MATTHEWS: In Pelosi vs. AOC Battle, Democrats Hoist Themselves by Their Own Petard

We knew it was coming.

Republicans who have routinely been on the receiving end of Democratic Rep. Alexandria Ocasio-Cortez’s (NY) “woman of color” card-playing in response to criticisms leveled at her knew it was only a matter of time before she played it against one of her own.

As it happens, she played it against the woman charged with keeping together the various factions of Democrats in the U.S. House: House Speaker Nancy Pelosi (CA).

Pelosi had been mildly critical of the Freshman Four of Ocasio-Cortez, Reps. Ilhan Omar (MN), Rashida Tlaib (MI), and Ayanna Pressley (MA) for weeks when asked in interviews about their defiance of House leadership on certain legislative priorities, including on a funding bill for humanitarian aid for the southern border crisis.

The four voted “no” on the bill in spite of several weeks of condemning conditions at border detention centers.

Pelosi also took issue with Ocasio-Cortez’s chief of staff Saikat Chakrabarti, who compared moderate Democrats – including members of the Congressional Black Caucus, who are allies of Pelosi’s – to southern segregationists. The freshman Congresswoman did not condemn her chief of staff’s incendiary remarks, which added to the level of frustration the House Speaker felt towards the unofficial leader of the four women known as “The Squad.”

Ocasio-Cortez had been mostly quiet in response to Pelosi’s criticisms of “The Squad” until last week, when she told a national newspaper that Pelosi’s “persistent singling out… it got to a point where it was just outright disrespectful… the explicit singling out of newly elected women of color.”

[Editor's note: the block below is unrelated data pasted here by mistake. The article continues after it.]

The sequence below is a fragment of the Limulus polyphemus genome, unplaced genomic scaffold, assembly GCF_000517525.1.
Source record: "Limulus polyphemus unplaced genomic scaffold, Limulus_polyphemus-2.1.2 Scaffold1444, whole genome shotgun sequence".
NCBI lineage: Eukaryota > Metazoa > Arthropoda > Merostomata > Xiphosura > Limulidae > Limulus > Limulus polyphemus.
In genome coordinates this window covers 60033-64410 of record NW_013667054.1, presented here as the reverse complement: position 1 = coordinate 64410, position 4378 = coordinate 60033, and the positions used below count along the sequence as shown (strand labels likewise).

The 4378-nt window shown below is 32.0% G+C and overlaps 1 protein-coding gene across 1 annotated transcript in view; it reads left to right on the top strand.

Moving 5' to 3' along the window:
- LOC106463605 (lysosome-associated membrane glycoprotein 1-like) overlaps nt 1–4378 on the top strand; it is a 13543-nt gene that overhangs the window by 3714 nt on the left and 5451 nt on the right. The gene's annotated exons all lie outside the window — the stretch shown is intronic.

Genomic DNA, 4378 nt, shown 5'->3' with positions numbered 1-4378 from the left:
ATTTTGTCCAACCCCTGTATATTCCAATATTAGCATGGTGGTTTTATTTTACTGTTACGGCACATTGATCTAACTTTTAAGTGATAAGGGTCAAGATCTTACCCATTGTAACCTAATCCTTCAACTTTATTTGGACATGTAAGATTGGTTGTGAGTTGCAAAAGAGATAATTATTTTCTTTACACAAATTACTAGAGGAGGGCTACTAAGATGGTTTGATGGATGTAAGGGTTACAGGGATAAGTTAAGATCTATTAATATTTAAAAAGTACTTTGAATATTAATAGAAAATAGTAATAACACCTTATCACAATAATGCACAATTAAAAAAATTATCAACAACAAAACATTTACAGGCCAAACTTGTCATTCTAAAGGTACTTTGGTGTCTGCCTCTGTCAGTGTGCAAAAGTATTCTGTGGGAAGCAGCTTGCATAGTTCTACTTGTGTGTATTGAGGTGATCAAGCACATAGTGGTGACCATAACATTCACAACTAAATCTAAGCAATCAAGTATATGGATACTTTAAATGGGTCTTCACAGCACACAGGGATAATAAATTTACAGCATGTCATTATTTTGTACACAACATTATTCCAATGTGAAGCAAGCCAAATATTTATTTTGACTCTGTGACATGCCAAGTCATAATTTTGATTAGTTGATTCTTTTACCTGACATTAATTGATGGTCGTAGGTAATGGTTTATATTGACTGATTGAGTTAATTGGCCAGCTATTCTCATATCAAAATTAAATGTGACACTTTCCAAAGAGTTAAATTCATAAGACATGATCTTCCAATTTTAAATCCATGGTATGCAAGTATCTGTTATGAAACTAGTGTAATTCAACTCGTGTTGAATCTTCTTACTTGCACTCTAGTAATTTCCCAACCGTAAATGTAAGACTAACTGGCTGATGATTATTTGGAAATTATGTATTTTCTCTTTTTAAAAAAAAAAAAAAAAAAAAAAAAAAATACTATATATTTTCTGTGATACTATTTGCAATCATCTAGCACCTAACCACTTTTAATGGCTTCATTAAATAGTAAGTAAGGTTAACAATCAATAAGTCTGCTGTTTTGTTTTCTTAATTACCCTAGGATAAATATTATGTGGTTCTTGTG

It was the shot heard round the world. The “woman of color” (race) card had officially been played against the House Speaker, a woman who has unquestionably spent decades trying to get people of color – men and women – elected to Congress.

Hour later, Ocasio-Cortez appeared to walk back her comments, telling a reporter “No, no, absolutely not, absolutely not” in response to a question about whether or not she felt Pelosi had any racist tendencies.

But the gauntlet had been thrown, and members of the Congressional Black Caucus pushed back on Ocasio-Cortez and her legislative team by throwing the race card back at them. Because not only had she insulted the House Speaker, but Ocasio-Cortez’s “Justice Democrats” group are also targeting several members of the Congressional Black Caucus at the ballot box because they find the members insufficiently left-wing.

“It just seems strange that the social Democrats seem to be targeting members of the Congressional Black Caucus, individuals who have stood and fought to make sure that African Americans are included and part of this process,” Rep. Gregory Meeks (NY) told an online news outlet.

“I don’t know what that agenda is, but if they want to come after members of the Black Caucus, it’s two ways,” Meeks continued.

Translation: Ms. Ocasio-Cortez, if you want to play the race card, let me show you how it’s done.

Because of this very public, very embarrassing war of words between elected officials who are supposed to be allies, liberals who previously would not think twice about playing the race card against Republican critics all of a sudden began to understand how leveling it at people who didn’t deserve it was unfair, and cheapened the definition of the word “racism.”

Columnist Maureen Dowd, who like other Democrats was notorious for playing the race card with wild abandon against Republicans during the eight years of President Obama, condemned Ocasio-Cortez’s doing so against Pelosi.

“The progressives act as though anyone who dares disagree with them is bad. Not wrong, but bad, guilty of some human failing, some impurity that is a moral evil that justifies their venom,” she wrote in a recent column.

Welcome to a Republican’s world, Ms. Dowd.

Stacey Matthews is a veteran blogger who has also written under the pseudonym Sister Toldjah and is a regular contributor to Red State and Legal Insurrection.